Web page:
In 2015 the Scottish Government introduced the Household Recycling Charter with an associated code of practice. It was born out of concerns raised about the number of collection systems in different local authority areas, as well as the quality of recyclates which were collected and could subsequently be recovered.
With concerns about contamination, the aim was to introduce consistency into the market, reduce confusion among householders and capture high-quality recyclates.
Councils were asked to commit to aligning their collection systems to that under the charter. One of the main themes is a move away from commingled dry recyclate collections to a dual-stream approach, where fibres are collected separately from containers.
Levenseat in central Scotland wanted to be able to help its customers deliver their commitment by offering an option for dry recyclates that promised to recover glass, metals and plastics that are of a consistently high quality.
The company’s new container MRF has a throughput of 13 tonnes an hour with an annual capacity of around 50,000 tonnes. It officially started operations on 12 March and will recover clean separated streams of glass, metals and plastics for supply to repro-cessors.
Designing the facility
The plant has been designed to efficiently sort mixed household containers. Having a clear understanding of customers’ needs was a critical part of designing a facility that could accommodate them.
The charter envisages glass being collected separately but, for logistical reasons, a number of authorities in Scotland include glass with metal and plastics.
Taking this into consideration, Levenseat began by laying out the system requirements. Some material would be collected in plastic bags so, to have a consistent feed into the plant, it required a suitable bag splitter and feed system.
Because this was a new collection system for householders, there might also be a high level of non-target material making its way in to the waste stream. The company chose to have a pre-sort cabin immediately after the initial in-feed, where such items, as well as plastic film, could be removed.
From here the waste passes under an electromagnet to recover steel prior to entering a Machinex three-stage glass screen, which processes the glass into 50mm cullet and separates it out.
The materials then move over a 2m-wide eddy current to separate aluminium and non-ferrous metal from the plastics. Both streams are further processed through the quality control cabin to remove any non-target material that may have been missed in the pre-sort. There is scope for further separation of Tetra Paks if required.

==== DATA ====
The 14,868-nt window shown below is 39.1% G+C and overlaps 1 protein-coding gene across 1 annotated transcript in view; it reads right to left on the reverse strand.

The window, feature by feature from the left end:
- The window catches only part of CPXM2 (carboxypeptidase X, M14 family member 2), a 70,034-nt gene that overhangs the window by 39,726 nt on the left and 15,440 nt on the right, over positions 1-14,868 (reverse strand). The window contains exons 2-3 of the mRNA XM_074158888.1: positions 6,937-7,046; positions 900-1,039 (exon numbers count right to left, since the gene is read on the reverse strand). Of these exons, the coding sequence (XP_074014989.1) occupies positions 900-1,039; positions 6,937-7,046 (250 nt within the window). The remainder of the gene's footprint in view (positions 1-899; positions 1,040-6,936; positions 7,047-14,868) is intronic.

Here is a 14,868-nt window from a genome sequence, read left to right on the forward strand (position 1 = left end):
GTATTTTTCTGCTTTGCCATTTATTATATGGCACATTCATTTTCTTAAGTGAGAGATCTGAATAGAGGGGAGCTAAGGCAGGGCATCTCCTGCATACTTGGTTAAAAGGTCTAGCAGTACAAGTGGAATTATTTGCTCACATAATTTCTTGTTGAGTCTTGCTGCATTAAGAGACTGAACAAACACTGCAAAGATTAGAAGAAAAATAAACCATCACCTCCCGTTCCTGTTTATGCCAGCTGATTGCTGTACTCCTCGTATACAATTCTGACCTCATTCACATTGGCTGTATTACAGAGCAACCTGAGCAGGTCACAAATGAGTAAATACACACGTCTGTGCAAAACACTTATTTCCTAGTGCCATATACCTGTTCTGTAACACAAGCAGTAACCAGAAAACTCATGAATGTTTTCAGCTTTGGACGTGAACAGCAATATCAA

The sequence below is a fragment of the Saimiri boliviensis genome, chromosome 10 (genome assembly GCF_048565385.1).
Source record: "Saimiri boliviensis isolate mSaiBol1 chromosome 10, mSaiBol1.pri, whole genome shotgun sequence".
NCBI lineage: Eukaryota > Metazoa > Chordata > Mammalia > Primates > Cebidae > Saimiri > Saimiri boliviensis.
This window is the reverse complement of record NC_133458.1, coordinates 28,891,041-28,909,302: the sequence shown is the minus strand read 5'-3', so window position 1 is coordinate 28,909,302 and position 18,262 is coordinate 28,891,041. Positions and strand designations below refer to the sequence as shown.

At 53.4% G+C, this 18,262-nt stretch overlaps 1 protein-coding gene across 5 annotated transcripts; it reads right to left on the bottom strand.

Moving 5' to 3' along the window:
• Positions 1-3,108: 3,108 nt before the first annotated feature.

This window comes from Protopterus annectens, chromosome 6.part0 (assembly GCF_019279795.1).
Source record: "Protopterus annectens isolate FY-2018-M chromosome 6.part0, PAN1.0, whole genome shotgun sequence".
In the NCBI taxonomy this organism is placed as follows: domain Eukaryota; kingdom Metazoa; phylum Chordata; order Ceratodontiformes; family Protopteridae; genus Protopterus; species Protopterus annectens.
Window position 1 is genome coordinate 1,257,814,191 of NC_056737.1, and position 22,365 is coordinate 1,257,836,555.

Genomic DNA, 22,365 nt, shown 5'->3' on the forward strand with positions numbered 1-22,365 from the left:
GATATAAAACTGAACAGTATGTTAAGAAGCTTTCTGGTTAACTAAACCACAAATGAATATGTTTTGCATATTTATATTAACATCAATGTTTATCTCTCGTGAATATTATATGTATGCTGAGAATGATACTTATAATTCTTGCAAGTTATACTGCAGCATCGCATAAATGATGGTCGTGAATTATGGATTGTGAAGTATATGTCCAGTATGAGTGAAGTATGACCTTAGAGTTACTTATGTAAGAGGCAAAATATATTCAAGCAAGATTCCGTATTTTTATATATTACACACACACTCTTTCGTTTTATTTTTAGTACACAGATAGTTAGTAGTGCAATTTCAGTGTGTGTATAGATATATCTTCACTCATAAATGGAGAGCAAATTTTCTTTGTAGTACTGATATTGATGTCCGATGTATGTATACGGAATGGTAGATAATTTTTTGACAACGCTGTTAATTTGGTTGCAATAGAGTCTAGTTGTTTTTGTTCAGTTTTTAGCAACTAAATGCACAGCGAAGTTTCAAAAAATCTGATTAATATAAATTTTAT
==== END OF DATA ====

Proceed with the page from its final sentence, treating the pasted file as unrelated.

The facility also houses a Machinex multi-purpose, two-ram, high-capacity baler to allow the efficient baling of the metals and plastic before export from site.
“A flexible plant which can accommodate a range of material mixes while focusing on the quality of outputs.”
Selecting a supplier
When it came to choosing an equipment supplier, it was important that there was a clear understanding of the project ’s requirements. Key aspects were: plant throughput and flexibility; recovered recyclate quality; process efficiency; operational reliability and availability; capital cost; and a short delivery time.
Machinex, which was already working with Levenseat on its materials recycling and fuel preparation plant, was chosen. It had proved to be a company that was not scared to think outside the box, so Levenseat was confident in its ability to deliver a solution that would align with requirements.
Within the design, Machinex has included a number of upgrades designed to further improve the quality of recovered materials and enhance their value. These include further glass clean-up and separation of plastics by polymer type.
These upgrades will be incorporated once Levenseat has developed operational experience of the input mix and a clear understanding of off-taker requirements.
As Scotland moves towards having one consistent national system for household waste collection, further changes are expected in how waste is separated at source. The company has therefore focused on delivering an efficient and flexible plant which can accommodate a range of material mixes while focusing on the quality of outputs.
Angus Hamilton is managing director of Levenseat